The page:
You know how every blog post you write displays the author’s name, the date it was published, and its category on your feed and article page? What if you wanted to add more custom fields there? Well, you’re in luck! WordPress custom fields lets you do that.
WordPress custom fields are simple bits of blogging functionality that are built into the core software. They allow users to bind custom metadata with their content to enhance its readability and make it more functional. In this post, we’ll show you how you can get started with managing and using custom fields in WordPress.
Let’s put everything into context before we begin!
As your WordPress website continues to grow, you may notice that its page loading time gradually starts to increase. This can lead to a lower search engine ranking and loss in your website’s traffic. Fortunately, you can install a WordPress caching solution to improve your site’s loading time manifold. Caching allows you to store a static version of your website in the visitor’s browser so that your site loads faster the next time they decide to visit it.
With this in mind, in this post, we’ll cover everything you need to know about WordPress caching and suggest some tools that you can use to leverage caching to its full potential. By the time you’re done reading this post, you’ll hopefully have a better understanding of how WordPress caching works and why it’s a good idea to install a caching plugin on your site.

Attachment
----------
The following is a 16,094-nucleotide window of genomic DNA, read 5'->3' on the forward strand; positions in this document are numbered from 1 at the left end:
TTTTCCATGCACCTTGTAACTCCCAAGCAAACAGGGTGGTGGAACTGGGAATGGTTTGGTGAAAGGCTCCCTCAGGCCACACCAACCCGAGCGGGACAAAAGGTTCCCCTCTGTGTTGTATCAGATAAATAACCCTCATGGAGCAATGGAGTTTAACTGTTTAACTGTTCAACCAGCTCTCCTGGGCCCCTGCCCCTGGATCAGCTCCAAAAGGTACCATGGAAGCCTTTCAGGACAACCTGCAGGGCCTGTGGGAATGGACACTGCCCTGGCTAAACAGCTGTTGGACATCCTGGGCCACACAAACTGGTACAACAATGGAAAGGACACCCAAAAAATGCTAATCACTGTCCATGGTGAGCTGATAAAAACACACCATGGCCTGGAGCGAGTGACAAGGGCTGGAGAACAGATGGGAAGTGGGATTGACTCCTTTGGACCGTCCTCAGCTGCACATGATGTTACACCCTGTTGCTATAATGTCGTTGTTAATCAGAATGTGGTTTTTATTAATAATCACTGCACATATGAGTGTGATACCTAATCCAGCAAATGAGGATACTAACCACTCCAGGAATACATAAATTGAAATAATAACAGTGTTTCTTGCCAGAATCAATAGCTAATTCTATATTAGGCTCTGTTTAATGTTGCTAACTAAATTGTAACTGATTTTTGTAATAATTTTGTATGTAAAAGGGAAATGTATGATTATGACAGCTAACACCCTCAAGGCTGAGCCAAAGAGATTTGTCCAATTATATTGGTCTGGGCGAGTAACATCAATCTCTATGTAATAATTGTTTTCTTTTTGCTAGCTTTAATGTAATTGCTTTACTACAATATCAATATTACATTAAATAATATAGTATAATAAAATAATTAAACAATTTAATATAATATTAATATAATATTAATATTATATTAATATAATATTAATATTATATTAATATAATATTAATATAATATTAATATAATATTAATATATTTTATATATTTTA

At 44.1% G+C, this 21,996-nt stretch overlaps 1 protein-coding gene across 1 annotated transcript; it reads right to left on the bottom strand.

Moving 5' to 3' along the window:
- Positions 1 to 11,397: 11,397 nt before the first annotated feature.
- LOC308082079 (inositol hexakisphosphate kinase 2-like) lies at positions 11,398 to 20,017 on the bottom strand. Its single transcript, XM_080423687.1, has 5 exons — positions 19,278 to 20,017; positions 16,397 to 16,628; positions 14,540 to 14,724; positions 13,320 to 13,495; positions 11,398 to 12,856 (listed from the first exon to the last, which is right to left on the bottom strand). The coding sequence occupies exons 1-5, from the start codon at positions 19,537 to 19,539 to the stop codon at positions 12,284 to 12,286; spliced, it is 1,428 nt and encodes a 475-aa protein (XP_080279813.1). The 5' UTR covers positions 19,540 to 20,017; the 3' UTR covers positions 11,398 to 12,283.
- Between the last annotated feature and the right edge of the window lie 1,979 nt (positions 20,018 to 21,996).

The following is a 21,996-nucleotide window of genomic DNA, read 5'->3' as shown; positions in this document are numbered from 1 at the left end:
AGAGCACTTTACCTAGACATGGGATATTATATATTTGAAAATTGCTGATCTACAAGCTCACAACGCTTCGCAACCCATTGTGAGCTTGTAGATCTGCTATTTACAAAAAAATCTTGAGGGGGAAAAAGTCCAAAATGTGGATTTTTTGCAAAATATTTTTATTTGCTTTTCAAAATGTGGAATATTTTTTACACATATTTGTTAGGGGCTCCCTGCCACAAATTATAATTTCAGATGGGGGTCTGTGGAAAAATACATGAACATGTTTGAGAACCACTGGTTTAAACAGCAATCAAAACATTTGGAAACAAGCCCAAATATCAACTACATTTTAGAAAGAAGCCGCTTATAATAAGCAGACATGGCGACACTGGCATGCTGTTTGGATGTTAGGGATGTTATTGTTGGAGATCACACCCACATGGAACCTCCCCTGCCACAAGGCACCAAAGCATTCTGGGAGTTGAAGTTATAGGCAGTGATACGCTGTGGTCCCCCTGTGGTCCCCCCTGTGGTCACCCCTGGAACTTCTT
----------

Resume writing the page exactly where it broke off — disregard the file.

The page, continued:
Let’s get right to it!
As a savvy WordPress user, you’ve probably heard of WordPress slugs. They’re simple bits of the core WordPress software that have a huge impact on your site’s search engine optimization. And since they’re so seemingly simple, it’s easy to miss out on the benefits they have to offer.
In this post, we’ll cover everything you need to know about WordPress slugs – from what they are to why they’re important. We’ll also go over some of the best practices you should keep in mind when implementing WordPress slugs to get the most out of them.
Let’s get cracking!
Finding out that your WordPress website has been hacked is stressful. It can potentially affect everything from your site’s reputation to the traffic it receives – and more. Worse yet, if you’re running an online store or a membership site, you could risk compromising your users’ sensitive data.
Fortunately, there are a few steps you can follow to minimize the impact of the malicious hacking attempt and clean up your website.
With this in mind, in this post, we’ll take a look at some things you can do to recover your WordPress site after it’s been hacked. We’ll also cover some preemptive steps that you can take to make sure your site doesn’t get hacked again.
Let’s put everything into context before we begin.